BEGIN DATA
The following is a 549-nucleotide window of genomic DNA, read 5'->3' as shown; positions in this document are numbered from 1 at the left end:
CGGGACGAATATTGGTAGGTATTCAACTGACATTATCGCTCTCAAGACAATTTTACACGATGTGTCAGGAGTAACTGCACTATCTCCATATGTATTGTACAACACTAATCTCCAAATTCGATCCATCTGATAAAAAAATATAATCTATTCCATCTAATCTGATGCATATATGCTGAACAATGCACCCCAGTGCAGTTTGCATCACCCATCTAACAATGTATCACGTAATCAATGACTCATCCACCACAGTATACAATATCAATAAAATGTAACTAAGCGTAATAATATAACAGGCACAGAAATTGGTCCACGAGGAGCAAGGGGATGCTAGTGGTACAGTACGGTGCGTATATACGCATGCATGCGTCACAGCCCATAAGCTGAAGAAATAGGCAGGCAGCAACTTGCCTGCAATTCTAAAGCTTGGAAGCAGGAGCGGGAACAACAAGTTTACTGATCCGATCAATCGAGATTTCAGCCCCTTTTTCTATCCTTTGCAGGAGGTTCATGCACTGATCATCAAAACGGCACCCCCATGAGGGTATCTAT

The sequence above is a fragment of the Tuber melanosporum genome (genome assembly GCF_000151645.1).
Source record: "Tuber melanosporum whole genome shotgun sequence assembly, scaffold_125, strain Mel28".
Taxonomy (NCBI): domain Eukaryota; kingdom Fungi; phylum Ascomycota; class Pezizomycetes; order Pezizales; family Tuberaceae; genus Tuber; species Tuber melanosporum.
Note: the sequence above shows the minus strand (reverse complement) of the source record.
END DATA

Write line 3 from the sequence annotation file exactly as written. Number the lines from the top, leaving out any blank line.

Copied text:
The sequence above is a fragment of the Tuber melanosporum genome (genome assembly GCF_000151645.1).